1Guelph Research and Development Center, Agriculture and Agri-Food Canada, Guelph, Ontario, Canada
2State Key Laboratory of Food Science and Technology, China-Canada Joint Lab of Food Science and Technology (Nanchang), Nanchang University, China
*Corresponding author: Qi Wang, Guelph Research and Development Center, Agriculture and Agri-Food Canada, Guelph, Ontario, Canada
Submission: August 08, 2021;Published: September 15, 2021
ISSN : 2576-9162Volume8 Issue4
As a natural antibacterial product, cranberry phenolic extracts have been used to control the presence of pathogenic bacteria in poultry. Cranberry pomace, a by-product of cranberry processing, is a potential source of phenolic compounds. However, most phenolic compounds are bonded with cell wall substances and not readily extractable, hence, not bioavailable. The objective of the current study was to explore the potential of enhancing the antimicrobial activity of cranberry pomace by enzymatic hydrolysis of cell wall matrix. A blend of pectinase and cellulase-hemicellulase was applied to the cranberry pomace; three types of extraction solvents of different polarity were used to isolate the phenolic compounds and the antibacterial activities of the extracts against three common pathogenic bacterial strains, i.e., E. coil ATCC 25922, S. Heidelberg, and S. Enteritidis, were determined by the agar diffusion assay. The enzyme treatment significantly elevated the recovery rate of total phenolic compounds irrespective of extraction conditions, however, it also compromised the recovery of anthocyanidins and anthocyanidins, which could negatively impact the antibacterial activity. Among the three extraction methods tested, the methanol/water/acetic acid (85:15:0.5, v/v/v) was found to be the most favorable method to extract the antibacterial phenolic compounds. These results indicated that the combination of enzymatic treatment and methanol/water/acetic acid (85:15:0.5, v/v/v) extraction was a potential method to increase the antibacterial constituents in cranberry pomace. Further study is necessary to select specific enzymes to minimize the degradation of phenolic compounds while releasing them from the cell wall matrix.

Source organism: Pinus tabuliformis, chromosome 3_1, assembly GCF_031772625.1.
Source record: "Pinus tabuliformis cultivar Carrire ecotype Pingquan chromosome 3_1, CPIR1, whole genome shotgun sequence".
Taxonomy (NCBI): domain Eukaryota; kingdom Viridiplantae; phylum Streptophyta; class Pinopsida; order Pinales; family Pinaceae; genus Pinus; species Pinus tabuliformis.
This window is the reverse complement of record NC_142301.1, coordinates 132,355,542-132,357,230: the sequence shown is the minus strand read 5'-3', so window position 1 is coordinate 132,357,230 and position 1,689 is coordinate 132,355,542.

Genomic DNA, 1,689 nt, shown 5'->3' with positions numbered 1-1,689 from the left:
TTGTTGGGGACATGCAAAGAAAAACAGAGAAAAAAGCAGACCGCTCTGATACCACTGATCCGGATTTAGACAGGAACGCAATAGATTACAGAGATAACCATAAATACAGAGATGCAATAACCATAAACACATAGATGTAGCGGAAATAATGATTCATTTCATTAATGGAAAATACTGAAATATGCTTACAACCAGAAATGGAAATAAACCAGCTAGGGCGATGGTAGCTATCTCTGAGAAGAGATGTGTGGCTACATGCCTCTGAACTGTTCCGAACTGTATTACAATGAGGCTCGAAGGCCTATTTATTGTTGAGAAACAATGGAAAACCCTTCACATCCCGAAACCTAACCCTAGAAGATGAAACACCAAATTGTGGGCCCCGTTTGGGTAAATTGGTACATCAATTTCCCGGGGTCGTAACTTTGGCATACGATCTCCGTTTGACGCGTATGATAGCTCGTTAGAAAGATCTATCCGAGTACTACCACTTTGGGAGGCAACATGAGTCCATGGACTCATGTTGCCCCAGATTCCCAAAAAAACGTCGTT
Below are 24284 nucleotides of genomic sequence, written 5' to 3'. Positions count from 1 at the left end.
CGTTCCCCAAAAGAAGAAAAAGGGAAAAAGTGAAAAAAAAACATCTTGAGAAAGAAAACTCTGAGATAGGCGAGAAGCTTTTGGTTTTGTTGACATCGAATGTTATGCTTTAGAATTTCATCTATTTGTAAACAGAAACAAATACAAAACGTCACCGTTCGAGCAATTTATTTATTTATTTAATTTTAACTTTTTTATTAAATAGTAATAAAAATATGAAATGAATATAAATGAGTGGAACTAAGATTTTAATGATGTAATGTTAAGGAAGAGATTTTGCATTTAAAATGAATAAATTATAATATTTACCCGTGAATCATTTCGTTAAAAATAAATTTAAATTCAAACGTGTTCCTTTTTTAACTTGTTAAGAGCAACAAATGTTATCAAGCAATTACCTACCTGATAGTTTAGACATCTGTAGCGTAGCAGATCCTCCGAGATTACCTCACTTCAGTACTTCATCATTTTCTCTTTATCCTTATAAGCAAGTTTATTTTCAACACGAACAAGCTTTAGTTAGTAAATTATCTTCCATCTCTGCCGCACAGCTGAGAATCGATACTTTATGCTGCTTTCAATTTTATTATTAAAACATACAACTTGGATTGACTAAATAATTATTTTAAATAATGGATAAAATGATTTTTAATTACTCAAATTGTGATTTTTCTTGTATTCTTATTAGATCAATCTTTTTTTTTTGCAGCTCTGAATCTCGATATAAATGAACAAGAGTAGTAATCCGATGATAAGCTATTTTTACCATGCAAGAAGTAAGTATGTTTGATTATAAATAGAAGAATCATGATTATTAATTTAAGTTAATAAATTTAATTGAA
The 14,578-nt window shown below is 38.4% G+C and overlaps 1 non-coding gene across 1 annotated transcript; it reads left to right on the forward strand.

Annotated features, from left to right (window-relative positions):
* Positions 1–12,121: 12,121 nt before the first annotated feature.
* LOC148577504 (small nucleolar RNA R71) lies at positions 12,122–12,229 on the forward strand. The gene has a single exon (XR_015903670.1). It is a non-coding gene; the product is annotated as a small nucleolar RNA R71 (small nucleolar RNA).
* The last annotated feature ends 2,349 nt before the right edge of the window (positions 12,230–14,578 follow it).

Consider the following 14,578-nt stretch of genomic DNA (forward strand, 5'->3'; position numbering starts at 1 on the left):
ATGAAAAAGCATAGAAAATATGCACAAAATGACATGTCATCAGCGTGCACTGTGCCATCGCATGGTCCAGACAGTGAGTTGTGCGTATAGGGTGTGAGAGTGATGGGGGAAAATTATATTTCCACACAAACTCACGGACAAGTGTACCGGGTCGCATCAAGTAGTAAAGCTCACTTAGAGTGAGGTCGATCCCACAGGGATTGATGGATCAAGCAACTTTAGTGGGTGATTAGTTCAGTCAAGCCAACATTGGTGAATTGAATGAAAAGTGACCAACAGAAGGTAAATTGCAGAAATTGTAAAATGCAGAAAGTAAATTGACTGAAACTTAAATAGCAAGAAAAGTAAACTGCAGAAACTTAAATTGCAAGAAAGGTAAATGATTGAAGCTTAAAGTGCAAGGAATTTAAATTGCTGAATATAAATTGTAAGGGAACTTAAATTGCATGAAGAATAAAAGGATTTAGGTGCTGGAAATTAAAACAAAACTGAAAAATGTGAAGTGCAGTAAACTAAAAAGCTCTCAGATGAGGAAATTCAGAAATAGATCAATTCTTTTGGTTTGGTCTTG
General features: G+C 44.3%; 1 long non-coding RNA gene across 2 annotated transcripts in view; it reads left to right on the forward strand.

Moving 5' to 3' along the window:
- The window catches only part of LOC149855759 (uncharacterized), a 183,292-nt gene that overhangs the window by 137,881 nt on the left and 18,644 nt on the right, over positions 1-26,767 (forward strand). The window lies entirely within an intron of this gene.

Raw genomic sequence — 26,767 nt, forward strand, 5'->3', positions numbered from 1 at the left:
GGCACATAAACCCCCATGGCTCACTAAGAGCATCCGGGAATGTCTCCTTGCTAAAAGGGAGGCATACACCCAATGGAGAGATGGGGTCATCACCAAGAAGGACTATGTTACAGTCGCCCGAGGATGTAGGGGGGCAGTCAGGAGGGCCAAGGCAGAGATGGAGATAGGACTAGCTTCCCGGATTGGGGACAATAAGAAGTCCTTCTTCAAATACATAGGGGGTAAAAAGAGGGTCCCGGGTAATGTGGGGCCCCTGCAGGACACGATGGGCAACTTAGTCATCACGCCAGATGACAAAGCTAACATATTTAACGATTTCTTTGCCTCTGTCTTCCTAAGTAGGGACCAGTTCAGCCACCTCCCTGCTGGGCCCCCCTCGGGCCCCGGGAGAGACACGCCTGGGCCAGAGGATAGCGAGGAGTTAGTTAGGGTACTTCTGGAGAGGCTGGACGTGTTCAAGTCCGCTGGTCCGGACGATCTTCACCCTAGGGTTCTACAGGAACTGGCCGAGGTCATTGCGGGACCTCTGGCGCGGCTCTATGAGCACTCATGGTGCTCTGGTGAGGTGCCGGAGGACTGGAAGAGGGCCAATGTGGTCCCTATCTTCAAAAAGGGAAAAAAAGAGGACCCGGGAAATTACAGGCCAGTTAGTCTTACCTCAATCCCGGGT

Keywords: Cranberry pomace; Phenolic compounds; Anti-bacterial activity